Dialogic Absurdity
TV News Parody as a Critique of Genre

by Zoë Druick (Simon Fraser University)

This article examines the popular phenomenon of news parodies using the concept of
genre. While genre is often used as a category of industrial production and marketing,
the author argues that Mikhail Bakhtin’s notion of genre as a socially embedded aes-
thetic form allows us to understand the proliferation of news parodies as a commentary
on the social authority of the news. Comparing examples from Canada, the UK, and the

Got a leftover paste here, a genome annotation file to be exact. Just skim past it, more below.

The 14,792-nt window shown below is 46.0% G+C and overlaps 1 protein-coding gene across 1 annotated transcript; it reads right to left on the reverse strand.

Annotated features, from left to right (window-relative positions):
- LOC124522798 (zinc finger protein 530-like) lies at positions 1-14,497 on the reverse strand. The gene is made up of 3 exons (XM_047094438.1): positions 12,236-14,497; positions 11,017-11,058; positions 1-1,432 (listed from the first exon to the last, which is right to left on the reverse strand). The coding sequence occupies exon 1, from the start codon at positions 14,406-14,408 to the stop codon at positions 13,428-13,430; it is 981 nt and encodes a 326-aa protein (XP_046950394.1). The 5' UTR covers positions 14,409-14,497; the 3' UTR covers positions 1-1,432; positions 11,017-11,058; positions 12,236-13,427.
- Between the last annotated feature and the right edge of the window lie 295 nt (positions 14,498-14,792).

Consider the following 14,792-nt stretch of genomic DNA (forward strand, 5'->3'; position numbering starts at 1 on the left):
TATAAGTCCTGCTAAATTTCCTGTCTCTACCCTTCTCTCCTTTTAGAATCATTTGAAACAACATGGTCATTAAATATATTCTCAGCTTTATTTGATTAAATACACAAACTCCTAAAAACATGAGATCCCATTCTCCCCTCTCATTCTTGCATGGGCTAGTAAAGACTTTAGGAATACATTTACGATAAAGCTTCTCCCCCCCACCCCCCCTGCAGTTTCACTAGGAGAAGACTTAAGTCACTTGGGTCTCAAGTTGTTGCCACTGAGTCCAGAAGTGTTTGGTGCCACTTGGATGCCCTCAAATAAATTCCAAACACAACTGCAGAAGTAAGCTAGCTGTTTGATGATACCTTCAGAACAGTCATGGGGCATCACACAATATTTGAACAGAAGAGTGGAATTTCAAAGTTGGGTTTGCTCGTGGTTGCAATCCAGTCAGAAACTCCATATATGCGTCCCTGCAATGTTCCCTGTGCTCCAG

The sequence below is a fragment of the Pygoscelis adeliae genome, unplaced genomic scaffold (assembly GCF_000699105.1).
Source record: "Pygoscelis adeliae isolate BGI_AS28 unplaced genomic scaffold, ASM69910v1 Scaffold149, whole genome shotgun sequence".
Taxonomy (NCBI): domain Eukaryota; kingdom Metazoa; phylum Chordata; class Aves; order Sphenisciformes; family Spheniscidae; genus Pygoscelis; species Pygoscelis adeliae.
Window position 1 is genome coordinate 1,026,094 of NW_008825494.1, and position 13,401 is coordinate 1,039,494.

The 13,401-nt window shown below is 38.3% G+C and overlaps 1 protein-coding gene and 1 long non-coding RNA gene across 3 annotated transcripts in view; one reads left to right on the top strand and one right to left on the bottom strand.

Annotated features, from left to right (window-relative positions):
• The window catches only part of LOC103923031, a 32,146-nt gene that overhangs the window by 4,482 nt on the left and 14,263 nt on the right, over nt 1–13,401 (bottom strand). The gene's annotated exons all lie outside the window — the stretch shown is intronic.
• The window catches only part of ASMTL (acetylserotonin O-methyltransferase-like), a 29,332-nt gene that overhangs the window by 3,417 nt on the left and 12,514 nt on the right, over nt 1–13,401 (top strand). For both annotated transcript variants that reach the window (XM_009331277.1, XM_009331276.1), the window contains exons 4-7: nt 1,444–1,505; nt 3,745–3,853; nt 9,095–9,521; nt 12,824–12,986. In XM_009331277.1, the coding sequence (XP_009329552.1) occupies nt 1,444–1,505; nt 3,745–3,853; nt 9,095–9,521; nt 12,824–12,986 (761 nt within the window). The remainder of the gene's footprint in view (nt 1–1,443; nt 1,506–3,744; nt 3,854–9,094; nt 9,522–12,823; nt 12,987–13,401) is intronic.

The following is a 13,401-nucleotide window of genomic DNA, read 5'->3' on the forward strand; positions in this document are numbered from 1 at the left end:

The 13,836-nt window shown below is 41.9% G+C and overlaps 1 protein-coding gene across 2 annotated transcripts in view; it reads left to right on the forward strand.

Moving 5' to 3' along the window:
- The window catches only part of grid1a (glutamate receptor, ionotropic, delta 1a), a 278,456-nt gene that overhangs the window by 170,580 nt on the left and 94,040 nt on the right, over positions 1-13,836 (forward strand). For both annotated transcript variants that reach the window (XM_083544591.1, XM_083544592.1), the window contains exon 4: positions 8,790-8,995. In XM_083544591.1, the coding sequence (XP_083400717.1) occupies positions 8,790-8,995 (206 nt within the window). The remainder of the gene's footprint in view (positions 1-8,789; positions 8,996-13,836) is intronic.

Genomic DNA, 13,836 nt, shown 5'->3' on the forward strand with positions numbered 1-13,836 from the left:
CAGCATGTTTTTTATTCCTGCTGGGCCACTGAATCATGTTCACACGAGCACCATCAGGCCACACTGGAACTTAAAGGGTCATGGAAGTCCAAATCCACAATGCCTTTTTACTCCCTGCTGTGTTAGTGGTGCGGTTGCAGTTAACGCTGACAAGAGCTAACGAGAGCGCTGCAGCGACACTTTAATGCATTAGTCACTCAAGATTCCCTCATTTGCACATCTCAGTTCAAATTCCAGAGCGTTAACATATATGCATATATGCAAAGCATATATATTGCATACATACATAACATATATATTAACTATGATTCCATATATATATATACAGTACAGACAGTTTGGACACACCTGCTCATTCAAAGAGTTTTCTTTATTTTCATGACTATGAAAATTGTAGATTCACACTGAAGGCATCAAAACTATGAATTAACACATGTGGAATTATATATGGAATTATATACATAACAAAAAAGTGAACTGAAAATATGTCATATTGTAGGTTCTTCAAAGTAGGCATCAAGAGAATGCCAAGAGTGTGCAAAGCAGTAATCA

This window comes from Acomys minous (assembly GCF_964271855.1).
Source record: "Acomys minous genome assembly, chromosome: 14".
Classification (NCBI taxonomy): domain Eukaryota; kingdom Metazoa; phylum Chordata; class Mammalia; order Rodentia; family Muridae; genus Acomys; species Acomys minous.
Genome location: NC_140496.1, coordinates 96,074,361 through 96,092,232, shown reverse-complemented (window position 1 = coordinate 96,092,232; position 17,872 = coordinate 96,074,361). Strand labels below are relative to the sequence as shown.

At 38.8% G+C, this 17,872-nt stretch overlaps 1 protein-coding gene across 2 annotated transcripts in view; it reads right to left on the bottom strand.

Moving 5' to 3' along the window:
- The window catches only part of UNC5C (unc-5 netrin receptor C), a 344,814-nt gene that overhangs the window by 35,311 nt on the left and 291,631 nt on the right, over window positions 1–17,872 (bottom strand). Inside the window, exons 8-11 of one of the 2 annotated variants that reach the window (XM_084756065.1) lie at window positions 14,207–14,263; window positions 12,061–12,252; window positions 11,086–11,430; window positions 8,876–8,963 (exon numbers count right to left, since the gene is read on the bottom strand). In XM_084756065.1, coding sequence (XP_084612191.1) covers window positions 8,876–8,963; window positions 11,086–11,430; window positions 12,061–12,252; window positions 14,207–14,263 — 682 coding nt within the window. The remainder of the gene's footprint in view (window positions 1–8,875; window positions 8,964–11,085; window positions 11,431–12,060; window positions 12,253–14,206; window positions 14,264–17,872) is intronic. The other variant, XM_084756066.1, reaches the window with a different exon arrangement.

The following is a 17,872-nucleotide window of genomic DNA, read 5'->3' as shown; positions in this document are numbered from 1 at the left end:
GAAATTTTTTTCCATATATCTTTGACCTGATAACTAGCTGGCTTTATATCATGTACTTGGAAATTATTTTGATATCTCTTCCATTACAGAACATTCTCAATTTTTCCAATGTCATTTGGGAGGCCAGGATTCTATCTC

United States, the article argues that the political significance of intertextual social
communication resides in the doubleness of texts that ask an audience to recognize the
problems of official forms of culture while simultaneously possibly reinscribing their
dominance. The article offers a comparison of shows that merely parody the news with
those that actually satirize politics, and ends with a discussion of The Daily Show and
The Colbert Report and their particular significance as daily news parodies. (download)